its wings and lighting with the blink of an eye. Modern reports of the Thunderbird come from various places in the North America, a large number of these sightings take place in the central states and as far north as Pennsylvania. Mark A. Hall, a leading investigator of the Thunderbird, gives the following descript of the creature based upon numerous eye witness testimonials.
STR: 6 (90) WPR: 3 (45)
DEX: NA PER: NA
AGL: 5 (75) PCN: 5 (75)
STA: 5 (75) PWR: N/A
ATT: 1/45% WND: 15
MV: L 20 F 450
The Thunderbird is ingrained in North American Indian legend, said to bring thunder with one mighty flap of
“The bird is distinguished by its size and lifting capabilities exceeding those of any known bird living today anywhere in the world. Wingspan estimates are necessarily all guesswork. But observers sometimes have had the benefit of a measurable object for comparison or the benefit of time to observe a resting bird. The results most often provide sizes of 15 to 20 feet. The bird at rest or on the ground appears to be four to eight feet tall. Typically the coloring of the birds overall is dark.”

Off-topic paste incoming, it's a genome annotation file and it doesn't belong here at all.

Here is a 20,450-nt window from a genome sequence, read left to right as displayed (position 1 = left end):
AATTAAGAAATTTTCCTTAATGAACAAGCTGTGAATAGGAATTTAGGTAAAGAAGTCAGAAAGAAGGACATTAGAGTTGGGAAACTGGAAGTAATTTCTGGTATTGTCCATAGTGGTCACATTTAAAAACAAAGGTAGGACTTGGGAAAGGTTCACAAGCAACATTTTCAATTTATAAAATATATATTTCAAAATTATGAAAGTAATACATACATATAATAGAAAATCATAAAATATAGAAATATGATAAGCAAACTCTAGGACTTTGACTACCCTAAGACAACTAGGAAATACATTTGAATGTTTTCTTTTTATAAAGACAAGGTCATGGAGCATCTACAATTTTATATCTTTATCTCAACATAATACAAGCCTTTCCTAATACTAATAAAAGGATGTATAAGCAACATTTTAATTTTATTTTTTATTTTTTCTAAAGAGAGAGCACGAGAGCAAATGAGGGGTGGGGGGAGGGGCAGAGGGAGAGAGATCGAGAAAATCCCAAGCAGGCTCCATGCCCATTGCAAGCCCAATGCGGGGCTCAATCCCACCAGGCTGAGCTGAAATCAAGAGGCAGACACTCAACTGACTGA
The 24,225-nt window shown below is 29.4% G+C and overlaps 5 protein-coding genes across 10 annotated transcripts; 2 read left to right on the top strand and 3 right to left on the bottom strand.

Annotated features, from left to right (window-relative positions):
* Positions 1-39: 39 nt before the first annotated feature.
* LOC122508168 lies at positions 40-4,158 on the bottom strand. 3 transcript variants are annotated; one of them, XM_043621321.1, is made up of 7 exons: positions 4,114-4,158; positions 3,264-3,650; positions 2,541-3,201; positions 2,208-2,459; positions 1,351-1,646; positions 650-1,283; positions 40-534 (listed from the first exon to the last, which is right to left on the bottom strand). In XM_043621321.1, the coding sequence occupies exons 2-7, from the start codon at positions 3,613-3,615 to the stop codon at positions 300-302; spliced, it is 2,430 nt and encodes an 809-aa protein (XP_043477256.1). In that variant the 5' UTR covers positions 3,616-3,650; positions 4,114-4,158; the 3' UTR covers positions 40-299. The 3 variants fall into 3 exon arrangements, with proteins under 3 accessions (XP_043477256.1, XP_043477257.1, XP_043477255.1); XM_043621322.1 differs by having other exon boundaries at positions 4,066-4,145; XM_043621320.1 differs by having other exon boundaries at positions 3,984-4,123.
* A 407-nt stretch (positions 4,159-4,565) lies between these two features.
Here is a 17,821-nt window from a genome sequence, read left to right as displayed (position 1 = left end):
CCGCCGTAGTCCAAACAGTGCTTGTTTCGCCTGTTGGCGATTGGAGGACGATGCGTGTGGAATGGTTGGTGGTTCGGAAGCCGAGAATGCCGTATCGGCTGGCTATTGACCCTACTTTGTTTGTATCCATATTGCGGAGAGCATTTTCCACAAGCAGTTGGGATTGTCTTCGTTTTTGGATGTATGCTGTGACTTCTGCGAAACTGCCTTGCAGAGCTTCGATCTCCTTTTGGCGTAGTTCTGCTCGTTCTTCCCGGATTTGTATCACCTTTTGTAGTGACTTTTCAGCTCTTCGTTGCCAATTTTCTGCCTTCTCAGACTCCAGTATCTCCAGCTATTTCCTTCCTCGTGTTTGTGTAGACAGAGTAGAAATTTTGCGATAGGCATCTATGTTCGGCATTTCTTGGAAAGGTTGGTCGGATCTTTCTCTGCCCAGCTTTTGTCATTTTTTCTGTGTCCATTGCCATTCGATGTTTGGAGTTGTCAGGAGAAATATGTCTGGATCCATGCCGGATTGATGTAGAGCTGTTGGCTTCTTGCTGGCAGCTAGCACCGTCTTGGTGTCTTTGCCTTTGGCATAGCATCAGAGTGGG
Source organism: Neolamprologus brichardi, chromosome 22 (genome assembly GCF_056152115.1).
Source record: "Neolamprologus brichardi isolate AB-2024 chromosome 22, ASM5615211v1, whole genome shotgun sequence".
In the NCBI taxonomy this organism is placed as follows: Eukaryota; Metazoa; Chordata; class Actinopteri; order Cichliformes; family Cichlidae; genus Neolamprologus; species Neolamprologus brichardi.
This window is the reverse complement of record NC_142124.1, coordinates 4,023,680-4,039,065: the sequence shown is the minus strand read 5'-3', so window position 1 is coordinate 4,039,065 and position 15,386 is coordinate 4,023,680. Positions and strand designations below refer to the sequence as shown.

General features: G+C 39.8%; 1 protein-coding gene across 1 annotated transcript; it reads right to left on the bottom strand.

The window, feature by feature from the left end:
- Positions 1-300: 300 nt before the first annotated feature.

One of the most controversial eye witness reports of the Thunderbird’s ability to lift a human off the ground comes from Lawndale, Illinois. On July 25th, 1977, around 9 pm a group of three boys where playing in a friends backyard when they looked up to see two large birds soaring above. As the birds came closer they became aggressive and attacked the boys, two of which managed to escape, however the third boy, Marlon Lowe, did not. One of the birds clamped onto Marlon’s shoulder with its claws and proceed to lift the young boy from the ground for an estimated distance of about 30 yards. The young boy’s cries for help attracted the attention of the near by neighbors who rushed to his aid, combined with their help and the boy beating the bird as hard as he could, Marlon was finally released. Although viewed by some as a tale tail, the description given by witnesses of the attaching birds describe a large black bird, with a white ring around its neck and a wingspan of about 10 feet, traits that match the Andean Condor (Vultur gryphus) almost exactly.